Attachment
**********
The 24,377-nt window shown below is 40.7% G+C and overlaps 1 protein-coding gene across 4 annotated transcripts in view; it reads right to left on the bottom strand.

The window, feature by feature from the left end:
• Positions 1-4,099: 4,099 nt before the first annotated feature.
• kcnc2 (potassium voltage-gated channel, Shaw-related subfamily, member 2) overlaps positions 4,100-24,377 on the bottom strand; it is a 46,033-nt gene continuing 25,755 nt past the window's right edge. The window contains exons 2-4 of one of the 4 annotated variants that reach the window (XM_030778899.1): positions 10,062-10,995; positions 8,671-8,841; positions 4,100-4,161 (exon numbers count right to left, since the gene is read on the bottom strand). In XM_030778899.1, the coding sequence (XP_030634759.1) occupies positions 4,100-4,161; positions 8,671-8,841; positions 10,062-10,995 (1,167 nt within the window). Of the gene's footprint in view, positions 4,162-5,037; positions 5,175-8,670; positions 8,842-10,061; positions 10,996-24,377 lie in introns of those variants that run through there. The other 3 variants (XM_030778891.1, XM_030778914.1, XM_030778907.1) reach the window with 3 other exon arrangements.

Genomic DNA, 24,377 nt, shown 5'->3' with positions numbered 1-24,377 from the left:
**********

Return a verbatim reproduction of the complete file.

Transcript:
The 24,377-nt window shown below is 40.7% G+C and overlaps 1 protein-coding gene across 4 annotated transcripts in view; it reads right to left on the bottom strand.

The window, feature by feature from the left end:
• Positions 1-4,099: 4,099 nt before the first annotated feature.
• kcnc2 (potassium voltage-gated channel, Shaw-related subfamily, member 2) overlaps positions 4,100-24,377 on the bottom strand; it is a 46,033-nt gene continuing 25,755 nt past the window's right edge. The window contains exons 2-4 of one of the 4 annotated variants that reach the window (XM_030778899.1): positions 10,062-10,995; positions 8,671-8,841; positions 4,100-4,161 (exon numbers count right to left, since the gene is read on the bottom strand). In XM_030778899.1, the coding sequence (XP_030634759.1) occupies positions 4,100-4,161; positions 8,671-8,841; positions 10,062-10,995 (1,167 nt within the window). Of the gene's footprint in view, positions 4,162-5,037; positions 5,175-8,670; positions 8,842-10,061; positions 10,996-24,377 lie in introns of those variants that run through there. The other 3 variants (XM_030778891.1, XM_030778914.1, XM_030778907.1) reach the window with 3 other exon arrangements.

Genomic DNA, 24,377 nt, shown 5'->3' with positions numbered 1-24,377 from the left: